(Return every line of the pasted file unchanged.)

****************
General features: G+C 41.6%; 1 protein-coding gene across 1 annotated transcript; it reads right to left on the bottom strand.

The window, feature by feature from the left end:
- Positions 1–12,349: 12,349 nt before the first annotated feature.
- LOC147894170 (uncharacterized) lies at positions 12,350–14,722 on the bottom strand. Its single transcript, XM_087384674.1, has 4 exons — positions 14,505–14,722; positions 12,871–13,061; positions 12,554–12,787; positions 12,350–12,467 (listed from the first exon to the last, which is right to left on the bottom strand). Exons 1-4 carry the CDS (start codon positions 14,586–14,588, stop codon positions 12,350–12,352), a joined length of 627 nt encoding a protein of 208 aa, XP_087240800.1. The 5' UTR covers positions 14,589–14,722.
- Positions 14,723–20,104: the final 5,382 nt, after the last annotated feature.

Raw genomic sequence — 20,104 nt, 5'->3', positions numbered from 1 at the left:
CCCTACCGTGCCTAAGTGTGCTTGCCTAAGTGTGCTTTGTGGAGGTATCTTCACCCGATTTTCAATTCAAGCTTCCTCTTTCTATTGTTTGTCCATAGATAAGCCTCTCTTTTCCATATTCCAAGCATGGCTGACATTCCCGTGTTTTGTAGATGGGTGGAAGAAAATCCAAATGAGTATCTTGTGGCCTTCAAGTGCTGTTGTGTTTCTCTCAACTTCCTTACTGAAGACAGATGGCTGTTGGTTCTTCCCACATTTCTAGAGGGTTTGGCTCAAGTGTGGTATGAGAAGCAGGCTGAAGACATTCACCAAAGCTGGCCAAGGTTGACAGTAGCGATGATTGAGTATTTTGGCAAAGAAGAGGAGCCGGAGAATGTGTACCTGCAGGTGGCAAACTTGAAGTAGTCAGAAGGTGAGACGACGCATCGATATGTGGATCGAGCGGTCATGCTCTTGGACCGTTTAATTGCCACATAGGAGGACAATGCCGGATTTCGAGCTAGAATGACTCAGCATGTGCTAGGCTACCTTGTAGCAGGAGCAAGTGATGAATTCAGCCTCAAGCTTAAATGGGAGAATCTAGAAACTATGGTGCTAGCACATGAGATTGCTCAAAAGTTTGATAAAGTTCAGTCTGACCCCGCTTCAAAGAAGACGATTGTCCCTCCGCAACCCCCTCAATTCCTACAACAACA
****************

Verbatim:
General features: G+C 41.6%; 1 protein-coding gene across 1 annotated transcript; it reads right to left on the bottom strand.

The window, feature by feature from the left end:
- Positions 1–12,349: 12,349 nt before the first annotated feature.
- LOC147894170 (uncharacterized) lies at positions 12,350–14,722 on the bottom strand. Its single transcript, XM_087384674.1, has 4 exons — positions 14,505–14,722; positions 12,871–13,061; positions 12,554–12,787; positions 12,350–12,467 (listed from the first exon to the last, which is right to left on the bottom strand). Exons 1-4 carry the CDS (start codon positions 14,586–14,588, stop codon positions 12,350–12,352), a joined length of 627 nt encoding a protein of 208 aa, XP_087240800.1. The 5' UTR covers positions 14,589–14,722.
- Positions 14,723–20,104: the final 5,382 nt, after the last annotated feature.

Raw genomic sequence — 20,104 nt, 5'->3', positions numbered from 1 at the left:
CCCTACCGTGCCTAAGTGTGCTTGCCTAAGTGTGCTTTGTGGAGGTATCTTCACCCGATTTTCAATTCAAGCTTCCTCTTTCTATTGTTTGTCCATAGATAAGCCTCTCTTTTCCATATTCCAAGCATGGCTGACATTCCCGTGTTTTGTAGATGGGTGGAAGAAAATCCAAATGAGTATCTTGTGGCCTTCAAGTGCTGTTGTGTTTCTCTCAACTTCCTTACTGAAGACAGATGGCTGTTGGTTCTTCCCACATTTCTAGAGGGTTTGGCTCAAGTGTGGTATGAGAAGCAGGCTGAAGACATTCACCAAAGCTGGCCAAGGTTGACAGTAGCGATGATTGAGTATTTTGGCAAAGAAGAGGAGCCGGAGAATGTGTACCTGCAGGTGGCAAACTTGAAGTAGTCAGAAGGTGAGACGACGCATCGATATGTGGATCGAGCGGTCATGCTCTTGGACCGTTTAATTGCCACATAGGAGGACAATGCCGGATTTCGAGCTAGAATGACTCAGCATGTGCTAGGCTACCTTGTAGCAGGAGCAAGTGATGAATTCAGCCTCAAGCTTAAATGGGAGAATCTAGAAACTATGGTGCTAGCACATGAGATTGCTCAAAAGTTTGATAAAGTTCAGTCTGACCCCGCTTCAAAGAAGACGATTGTCCCTCCGCAACCCCCTCAATTCCTACAACAACA